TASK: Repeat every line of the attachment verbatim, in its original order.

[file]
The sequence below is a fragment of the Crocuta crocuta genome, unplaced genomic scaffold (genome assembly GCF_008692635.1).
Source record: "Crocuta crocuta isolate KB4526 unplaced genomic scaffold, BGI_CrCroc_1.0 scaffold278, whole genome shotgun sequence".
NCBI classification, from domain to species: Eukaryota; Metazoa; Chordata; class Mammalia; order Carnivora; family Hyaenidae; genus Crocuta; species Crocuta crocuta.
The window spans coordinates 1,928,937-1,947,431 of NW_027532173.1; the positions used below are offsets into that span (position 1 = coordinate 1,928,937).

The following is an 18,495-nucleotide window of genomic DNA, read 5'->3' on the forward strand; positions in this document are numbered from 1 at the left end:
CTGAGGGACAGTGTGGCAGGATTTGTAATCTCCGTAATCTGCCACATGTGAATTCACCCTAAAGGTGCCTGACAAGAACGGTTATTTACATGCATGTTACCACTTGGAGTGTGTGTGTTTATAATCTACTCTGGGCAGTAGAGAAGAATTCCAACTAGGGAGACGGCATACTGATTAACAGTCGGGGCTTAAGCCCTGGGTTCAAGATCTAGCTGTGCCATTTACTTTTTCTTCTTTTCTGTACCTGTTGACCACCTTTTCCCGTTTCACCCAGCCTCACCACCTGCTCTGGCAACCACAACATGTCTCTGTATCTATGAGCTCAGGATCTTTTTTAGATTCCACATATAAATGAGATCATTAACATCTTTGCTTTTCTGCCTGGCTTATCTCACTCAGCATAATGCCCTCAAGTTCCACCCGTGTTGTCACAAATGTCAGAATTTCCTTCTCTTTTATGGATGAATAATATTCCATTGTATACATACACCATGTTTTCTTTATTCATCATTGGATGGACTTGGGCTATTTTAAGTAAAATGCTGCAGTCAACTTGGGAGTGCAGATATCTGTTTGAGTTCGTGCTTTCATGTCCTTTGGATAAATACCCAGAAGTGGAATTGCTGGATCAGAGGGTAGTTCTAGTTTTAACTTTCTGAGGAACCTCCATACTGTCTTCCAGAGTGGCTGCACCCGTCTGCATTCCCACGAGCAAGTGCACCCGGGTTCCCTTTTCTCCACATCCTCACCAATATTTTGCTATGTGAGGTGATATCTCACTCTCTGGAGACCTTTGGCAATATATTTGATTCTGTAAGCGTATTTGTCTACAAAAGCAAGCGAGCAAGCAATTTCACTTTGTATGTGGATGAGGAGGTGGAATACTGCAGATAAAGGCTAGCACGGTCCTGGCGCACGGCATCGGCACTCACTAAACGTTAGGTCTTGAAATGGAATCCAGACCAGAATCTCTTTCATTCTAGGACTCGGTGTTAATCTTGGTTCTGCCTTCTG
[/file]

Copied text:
The sequence below is a fragment of the Crocuta crocuta genome, unplaced genomic scaffold (genome assembly GCF_008692635.1).
Source record: "Crocuta crocuta isolate KB4526 unplaced genomic scaffold, BGI_CrCroc_1.0 scaffold278, whole genome shotgun sequence".
NCBI classification, from domain to species: Eukaryota; Metazoa; Chordata; class Mammalia; order Carnivora; family Hyaenidae; genus Crocuta; species Crocuta crocuta.
The window spans coordinates 1,928,937-1,947,431 of NW_027532173.1; the positions used below are offsets into that span (position 1 = coordinate 1,928,937).

The following is an 18,495-nucleotide window of genomic DNA, read 5'->3' on the forward strand; positions in this document are numbered from 1 at the left end:
CTGAGGGACAGTGTGGCAGGATTTGTAATCTCCGTAATCTGCCACATGTGAATTCACCCTAAAGGTGCCTGACAAGAACGGTTATTTACATGCATGTTACCACTTGGAGTGTGTGTGTTTATAATCTACTCTGGGCAGTAGAGAAGAATTCCAACTAGGGAGACGGCATACTGATTAACAGTCGGGGCTTAAGCCCTGGGTTCAAGATCTAGCTGTGCCATTTACTTTTTCTTCTTTTCTGTACCTGTTGACCACCTTTTCCCGTTTCACCCAGCCTCACCACCTGCTCTGGCAACCACAACATGTCTCTGTATCTATGAGCTCAGGATCTTTTTTAGATTCCACATATAAATGAGATCATTAACATCTTTGCTTTTCTGCCTGGCTTATCTCACTCAGCATAATGCCCTCAAGTTCCACCCGTGTTGTCACAAATGTCAGAATTTCCTTCTCTTTTATGGATGAATAATATTCCATTGTATACATACACCATGTTTTCTTTATTCATCATTGGATGGACTTGGGCTATTTTAAGTAAAATGCTGCAGTCAACTTGGGAGTGCAGATATCTGTTTGAGTTCGTGCTTTCATGTCCTTTGGATAAATACCCAGAAGTGGAATTGCTGGATCAGAGGGTAGTTCTAGTTTTAACTTTCTGAGGAACCTCCATACTGTCTTCCAGAGTGGCTGCACCCGTCTGCATTCCCACGAGCAAGTGCACCCGGGTTCCCTTTTCTCCACATCCTCACCAATATTTTGCTATGTGAGGTGATATCTCACTCTCTGGAGACCTTTGGCAATATATTTGATTCTGTAAGCGTATTTGTCTACAAAAGCAAGCGAGCAAGCAATTTCACTTTGTATGTGGATGAGGAGGTGGAATACTGCAGATAAAGGCTAGCACGGTCCTGGCGCACGGCATCGGCACTCACTAAACGTTAGGTCTTGAAATGGAATCCAGACCAGAATCTCTTTCATTCTAGGACTCGGTGTTAATCTTGGTTCTGCCTTCTG